The GMC has joined forces with eight other health regulators to underline the ‘common expectations’ of how healthcare professionals should reflect on their practice.
In a joint statement issued today, the regulators said teams should be encouraged to discuss incidents when things go wrong, while also stressing regulators would not request personal written reflections for investigations – but registrants can choose to offer them as evidence of insight.
According to the statement – called Benefits of becoming a reflective practitioner – reflection is also more effective if ‘professionals… proactively and willingly engage in the practice – making it less of a tick-box exercise’.
The new guidance has been welcomed by the Medical Defence Union, which said it should ‘help reassure doctors and medical students about some of the misconceptions about reflection and the contents of reflective notes’.
It said that while the statement explains doctors do not have to provide written accounts for investigations, the MDU believes ‘it can be helpful’ to show they have learnt from the experience.
The GMC released the statement alongside bodies including the Health and Care Professions Council, the Nursing and Midwifery Council and General Dental Council.
A GMC spokesperson said: ‘This joint statement sets out our common expectations for health and care professionals to be reflective practitioners, engaging meaningfully in reflection and the benefits it brings.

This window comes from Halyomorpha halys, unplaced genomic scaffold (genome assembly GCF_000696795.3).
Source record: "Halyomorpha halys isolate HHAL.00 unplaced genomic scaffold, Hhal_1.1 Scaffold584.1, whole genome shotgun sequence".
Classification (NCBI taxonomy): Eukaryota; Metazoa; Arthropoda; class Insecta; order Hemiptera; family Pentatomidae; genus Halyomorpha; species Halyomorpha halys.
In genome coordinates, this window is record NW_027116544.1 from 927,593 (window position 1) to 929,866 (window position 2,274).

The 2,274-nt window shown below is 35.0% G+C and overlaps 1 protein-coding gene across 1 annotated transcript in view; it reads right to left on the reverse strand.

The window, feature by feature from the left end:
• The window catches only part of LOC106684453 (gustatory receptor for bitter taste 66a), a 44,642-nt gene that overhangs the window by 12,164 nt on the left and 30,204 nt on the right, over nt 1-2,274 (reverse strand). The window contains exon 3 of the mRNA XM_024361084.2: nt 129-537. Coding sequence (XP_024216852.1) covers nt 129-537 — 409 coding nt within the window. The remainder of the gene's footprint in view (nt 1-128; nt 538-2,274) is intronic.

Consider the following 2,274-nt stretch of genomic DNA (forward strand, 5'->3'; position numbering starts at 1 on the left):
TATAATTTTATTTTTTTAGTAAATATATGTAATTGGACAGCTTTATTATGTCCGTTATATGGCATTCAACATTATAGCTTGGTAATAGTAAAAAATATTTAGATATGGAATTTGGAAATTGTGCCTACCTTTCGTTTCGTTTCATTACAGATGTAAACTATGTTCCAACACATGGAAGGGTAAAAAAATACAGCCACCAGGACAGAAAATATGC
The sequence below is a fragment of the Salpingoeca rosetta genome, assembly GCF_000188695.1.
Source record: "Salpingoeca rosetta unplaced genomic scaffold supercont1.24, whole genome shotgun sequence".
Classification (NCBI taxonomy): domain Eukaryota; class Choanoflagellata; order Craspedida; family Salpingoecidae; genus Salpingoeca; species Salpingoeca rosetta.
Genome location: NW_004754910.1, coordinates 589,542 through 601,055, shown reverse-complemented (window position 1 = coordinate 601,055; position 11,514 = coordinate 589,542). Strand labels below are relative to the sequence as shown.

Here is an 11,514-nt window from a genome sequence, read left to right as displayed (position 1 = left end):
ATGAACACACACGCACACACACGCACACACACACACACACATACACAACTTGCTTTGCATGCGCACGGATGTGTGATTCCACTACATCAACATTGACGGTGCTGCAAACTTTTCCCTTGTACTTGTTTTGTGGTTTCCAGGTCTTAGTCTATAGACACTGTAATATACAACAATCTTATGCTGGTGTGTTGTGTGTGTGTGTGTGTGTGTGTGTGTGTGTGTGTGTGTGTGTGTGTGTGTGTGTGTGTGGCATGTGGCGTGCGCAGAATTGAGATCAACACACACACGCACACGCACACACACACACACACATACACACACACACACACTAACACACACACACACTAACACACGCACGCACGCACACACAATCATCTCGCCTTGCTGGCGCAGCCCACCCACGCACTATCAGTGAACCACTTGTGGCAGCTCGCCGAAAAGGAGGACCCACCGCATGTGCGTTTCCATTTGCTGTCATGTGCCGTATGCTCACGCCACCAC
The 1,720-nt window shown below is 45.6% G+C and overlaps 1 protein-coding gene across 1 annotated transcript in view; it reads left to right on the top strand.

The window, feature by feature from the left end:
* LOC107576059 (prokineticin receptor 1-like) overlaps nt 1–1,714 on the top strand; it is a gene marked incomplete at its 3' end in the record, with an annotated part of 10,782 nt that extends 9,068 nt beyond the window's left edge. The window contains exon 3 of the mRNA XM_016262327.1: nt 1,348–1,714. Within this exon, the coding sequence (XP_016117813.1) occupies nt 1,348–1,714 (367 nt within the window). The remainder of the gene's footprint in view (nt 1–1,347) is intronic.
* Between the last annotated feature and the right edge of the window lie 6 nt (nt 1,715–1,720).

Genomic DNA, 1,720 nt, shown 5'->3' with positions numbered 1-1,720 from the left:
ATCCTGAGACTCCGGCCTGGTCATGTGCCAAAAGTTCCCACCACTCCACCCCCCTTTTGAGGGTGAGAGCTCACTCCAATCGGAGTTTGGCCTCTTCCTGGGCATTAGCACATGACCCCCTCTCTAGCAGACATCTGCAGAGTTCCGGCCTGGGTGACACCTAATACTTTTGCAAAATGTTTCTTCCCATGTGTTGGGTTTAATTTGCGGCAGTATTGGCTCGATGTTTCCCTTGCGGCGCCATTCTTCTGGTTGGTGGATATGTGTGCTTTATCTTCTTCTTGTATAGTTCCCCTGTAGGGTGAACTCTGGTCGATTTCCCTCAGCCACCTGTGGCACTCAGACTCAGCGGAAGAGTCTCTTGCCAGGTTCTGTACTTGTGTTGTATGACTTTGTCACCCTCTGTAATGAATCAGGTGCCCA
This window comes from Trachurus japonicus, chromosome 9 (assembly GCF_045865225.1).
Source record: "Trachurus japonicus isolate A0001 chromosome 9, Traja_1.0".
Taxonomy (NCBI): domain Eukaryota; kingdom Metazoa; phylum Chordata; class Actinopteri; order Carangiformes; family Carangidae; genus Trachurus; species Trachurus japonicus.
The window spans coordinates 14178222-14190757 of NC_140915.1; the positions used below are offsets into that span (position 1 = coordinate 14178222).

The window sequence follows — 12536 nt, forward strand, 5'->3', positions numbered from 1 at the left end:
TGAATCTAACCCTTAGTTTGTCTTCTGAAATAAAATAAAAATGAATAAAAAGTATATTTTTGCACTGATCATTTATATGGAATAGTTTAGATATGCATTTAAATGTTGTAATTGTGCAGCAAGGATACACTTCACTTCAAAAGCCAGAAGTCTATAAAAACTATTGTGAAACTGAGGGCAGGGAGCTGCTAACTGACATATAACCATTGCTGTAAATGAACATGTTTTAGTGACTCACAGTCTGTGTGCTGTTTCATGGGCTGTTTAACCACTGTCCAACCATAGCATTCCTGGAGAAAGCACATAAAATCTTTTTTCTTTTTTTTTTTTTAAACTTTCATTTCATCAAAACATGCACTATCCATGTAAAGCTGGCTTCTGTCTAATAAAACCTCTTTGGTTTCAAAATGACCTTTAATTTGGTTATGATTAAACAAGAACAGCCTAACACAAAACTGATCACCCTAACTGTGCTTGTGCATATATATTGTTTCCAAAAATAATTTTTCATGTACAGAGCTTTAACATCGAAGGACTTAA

‘As well as expecting the people we regulate to be reflective practitioners, we also have a duty to consider our own actions, and their effect.
‘We are committed to improving how we provide assurance and protection to the public. We do this continuously in our work, through evaluation, to reflect and make changes in what we do and how we work. This statement reflects the principles set out in each regulator’s individual code of practice, professional standards or guidance on reflective practice.’
The MDU’s head of advisory services, Dr Caroline Fryar, said: ‘As the new statement points out, reflections should be anonymised and focus on what has been learned, rather than the identifiable details of those involved or the event. We hope the guidance will help reassure doctors and medical students about some of the misconceptions about reflection and the contents of reflective notes.
‘For example, the statement explains that the regulators will not ask for personal written reflections in order to investigate a concern against a registrant. However, the MDU’s experience shows it can be helpful for doctors to offer evidence of their reflections when responding to a GMC investigation, for example to demonstrate they have learnt from the experience.
‘We encourage members who are completing reflective notes after something has gone wrong or those who have received a request to disclose the document to others, to contact us for further advice.’
Earlier this month, a review commissioned by the GMC found the regulator should acknowledg its relationship with doctors has been ‘severely damaged’ after the Bawa-Garba case, and ‘must learn’ from it.
In the case, it was originally reported that Dr Bawa-Garba’s reflections were used as evidence against her – but it was later confirmed they were not submitted to court.